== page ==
LEWISBURG — A replica of the coffin in which president Abraham Lincoln is buried will be on display at the Barnes Funeral Home, 411 N. Commerce St., Lewisburg, during the Lewisburg Bicentennial Celebration.
It is one of five replicas that were made 10 years ago by Batesville Casket Company of Indiana. The coffin was built on the only known surviving 1865 photograph of the one in which President Lincoln is shown lying in state.
Four of the five coffin replicas travel the nation for display at funeral homes. The fifth remains as part of the permanent collection at the Abraham Lincoln Presidential Library and Museum in Springfield, Illinois.
Custom For Lincoln
President Lincoln’s coffin was the most elaborate of that time. His coffin was constructed of solid walnut, lined with lead and completely covered in expensive black cloth. It was 6 feet, 6 inches long and was decorated with sterling silver handles and sterling silver studs extending the entire length of its sides. Though the coffin appears austere compared to modern caskets, the original was custom made for the president and featured a removable two-part top and a lead lining. The replica does not contain lead. The distinction between a coffin and a casket is that a coffin has six sides (diamond shaped) and a casket has four sides.
Revenge, greed & curiosity
The coffin played prominently in a plot by thieves to steal the president’s body. In 1876, when a counterfeiting ring’s top engraver was imprisoned, his gang decided to break into the tomb and steal the body. They planned to hold Lincoln for a ransom of $200,000 in gold and the freedom of the engraver. As the coffin was being removed from the tomb, the plot was foiled when lawmen made their move.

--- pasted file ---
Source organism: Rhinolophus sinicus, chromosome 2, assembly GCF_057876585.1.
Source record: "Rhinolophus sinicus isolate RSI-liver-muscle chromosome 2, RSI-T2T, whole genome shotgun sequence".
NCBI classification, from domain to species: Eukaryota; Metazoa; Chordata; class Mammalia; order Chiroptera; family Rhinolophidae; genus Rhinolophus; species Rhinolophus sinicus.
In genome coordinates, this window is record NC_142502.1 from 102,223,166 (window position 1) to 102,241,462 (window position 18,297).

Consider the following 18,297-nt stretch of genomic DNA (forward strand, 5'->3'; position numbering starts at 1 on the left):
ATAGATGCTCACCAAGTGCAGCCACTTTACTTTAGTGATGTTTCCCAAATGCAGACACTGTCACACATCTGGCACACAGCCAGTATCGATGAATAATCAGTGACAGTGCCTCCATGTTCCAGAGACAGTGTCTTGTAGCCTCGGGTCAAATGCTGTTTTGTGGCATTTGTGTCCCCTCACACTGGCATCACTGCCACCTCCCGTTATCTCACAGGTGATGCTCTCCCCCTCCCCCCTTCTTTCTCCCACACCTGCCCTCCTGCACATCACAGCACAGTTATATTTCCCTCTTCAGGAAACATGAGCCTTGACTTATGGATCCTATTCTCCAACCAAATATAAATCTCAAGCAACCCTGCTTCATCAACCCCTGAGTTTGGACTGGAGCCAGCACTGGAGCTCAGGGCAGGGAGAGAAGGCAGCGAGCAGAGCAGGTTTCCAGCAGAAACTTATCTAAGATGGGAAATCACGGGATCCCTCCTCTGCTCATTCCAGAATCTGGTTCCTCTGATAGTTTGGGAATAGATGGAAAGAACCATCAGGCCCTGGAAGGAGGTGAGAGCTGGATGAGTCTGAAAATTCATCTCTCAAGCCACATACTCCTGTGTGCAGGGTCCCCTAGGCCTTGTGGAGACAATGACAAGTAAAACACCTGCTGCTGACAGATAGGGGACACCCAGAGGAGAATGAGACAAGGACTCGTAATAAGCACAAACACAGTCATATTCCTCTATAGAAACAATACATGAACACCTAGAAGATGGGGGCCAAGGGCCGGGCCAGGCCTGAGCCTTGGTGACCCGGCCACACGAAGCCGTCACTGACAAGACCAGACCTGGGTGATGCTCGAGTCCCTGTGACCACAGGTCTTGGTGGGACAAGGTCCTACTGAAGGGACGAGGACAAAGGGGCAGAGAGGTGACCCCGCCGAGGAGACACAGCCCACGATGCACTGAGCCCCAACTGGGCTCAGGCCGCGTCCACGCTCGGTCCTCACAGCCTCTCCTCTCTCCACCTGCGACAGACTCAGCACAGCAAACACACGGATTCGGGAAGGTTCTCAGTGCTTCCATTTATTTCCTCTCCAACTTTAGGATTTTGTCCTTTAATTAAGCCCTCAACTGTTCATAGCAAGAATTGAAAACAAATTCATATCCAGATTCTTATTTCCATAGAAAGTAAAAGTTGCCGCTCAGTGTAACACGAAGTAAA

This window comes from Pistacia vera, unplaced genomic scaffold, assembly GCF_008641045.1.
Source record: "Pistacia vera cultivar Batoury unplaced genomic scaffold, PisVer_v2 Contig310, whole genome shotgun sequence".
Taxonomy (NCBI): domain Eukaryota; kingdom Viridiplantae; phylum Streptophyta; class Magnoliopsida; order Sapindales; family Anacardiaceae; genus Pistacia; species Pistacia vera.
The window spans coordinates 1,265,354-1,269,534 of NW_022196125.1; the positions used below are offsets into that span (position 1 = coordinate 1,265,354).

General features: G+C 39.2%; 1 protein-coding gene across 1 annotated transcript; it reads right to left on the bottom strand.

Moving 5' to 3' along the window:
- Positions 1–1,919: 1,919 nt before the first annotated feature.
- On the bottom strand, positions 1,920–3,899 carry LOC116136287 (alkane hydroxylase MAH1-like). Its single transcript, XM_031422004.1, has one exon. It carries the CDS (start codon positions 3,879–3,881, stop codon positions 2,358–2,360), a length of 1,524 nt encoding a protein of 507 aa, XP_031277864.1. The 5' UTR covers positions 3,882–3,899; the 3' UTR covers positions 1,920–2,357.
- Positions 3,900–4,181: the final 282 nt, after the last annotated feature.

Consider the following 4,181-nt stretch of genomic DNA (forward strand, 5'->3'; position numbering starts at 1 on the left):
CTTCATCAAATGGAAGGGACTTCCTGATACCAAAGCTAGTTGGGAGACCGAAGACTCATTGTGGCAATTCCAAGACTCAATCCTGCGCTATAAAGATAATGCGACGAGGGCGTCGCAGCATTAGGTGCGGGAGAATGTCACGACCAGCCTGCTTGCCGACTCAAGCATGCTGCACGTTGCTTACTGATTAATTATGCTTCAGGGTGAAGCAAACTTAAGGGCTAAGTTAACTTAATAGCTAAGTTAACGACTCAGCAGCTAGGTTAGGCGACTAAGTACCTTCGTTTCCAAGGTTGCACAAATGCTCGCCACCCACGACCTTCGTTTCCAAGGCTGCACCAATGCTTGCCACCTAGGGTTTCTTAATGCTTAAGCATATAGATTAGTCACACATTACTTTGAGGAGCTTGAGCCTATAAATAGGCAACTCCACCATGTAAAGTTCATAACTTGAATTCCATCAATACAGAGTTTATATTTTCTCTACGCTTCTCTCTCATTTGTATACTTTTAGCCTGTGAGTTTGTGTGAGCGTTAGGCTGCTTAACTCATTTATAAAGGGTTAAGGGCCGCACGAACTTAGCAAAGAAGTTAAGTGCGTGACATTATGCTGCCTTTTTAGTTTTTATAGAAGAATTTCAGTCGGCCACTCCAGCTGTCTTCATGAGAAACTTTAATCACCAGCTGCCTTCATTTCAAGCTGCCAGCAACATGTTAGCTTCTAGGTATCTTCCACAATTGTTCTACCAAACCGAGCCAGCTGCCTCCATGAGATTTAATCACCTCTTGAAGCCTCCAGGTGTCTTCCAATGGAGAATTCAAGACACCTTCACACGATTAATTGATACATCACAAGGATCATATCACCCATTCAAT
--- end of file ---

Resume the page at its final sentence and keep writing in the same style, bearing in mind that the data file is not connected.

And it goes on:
In 1900, President Lincoln’s son, Robert, was afraid that more attempts to steal the President’s body would be made. He decided that the new burial chamber was inadequate, and plans were made to permanently protect the President from any future attempts to enter the grave. It was during this time of construction that the coffin of President Lincoln was opened. A select few had the opportunity to view the body of President Lincoln one last time. The reasoning for this was to ensure that previous attempts to steal the body of the President were not successful. It was determined that the body in the coffin was indeed that of the President. His appearance had not changed much since that of his original burial in 1865.
On September 26, 1901, President Lincoln was then permanently buried. The coffin was placed in a cage 10 feet deep and encased in 4,000 pounds of concrete. At last, President Lincoln was at rest.
A Nation Mourns
It is estimated that one million people viewed President Lincoln’s body from the time of his death until his burial in Springfield, Illinois. His coffin was the most elaborate of that time. President Lincoln also had the distinction of having the largest funeral throughout the world, until President John F. Kennedy’s death in 1963.
It could be said that Abraham Lincoln’s death triggered the beginning of modern day funeral service. President Lincoln was the first public figure to be embalmed and put on view for almost three weeks. The embalming technique used on President Lincoln was primarily used on soldiers who died during the Civil War and needed to be transported home for burial. Being able to view the body for extended periods of time without being iced was the precursor for modern day funeral service. People at that time thought embalming was a barbaric violation of the body, but Lincoln’s funeral had changed that perception. President Lincoln’s public viewing introduced the population to the benefits of embalming. Mourners were able to see the late president for twenty days and embalming made it possible.
The replica of Lincoln’s coffin, at the Barnes Funeral Home, 411 North Commerce St., Lewisburg, will be on display Thursday, Sept. 6, from 8 a.m.-noon.; Friday, Sept. 7, from 7-9 p.m. and Saturday, Sept. 8, from 2-4 p.m. There is no admission fee. Groups of 10 or more require an appointment, register by calling 937-962-2845.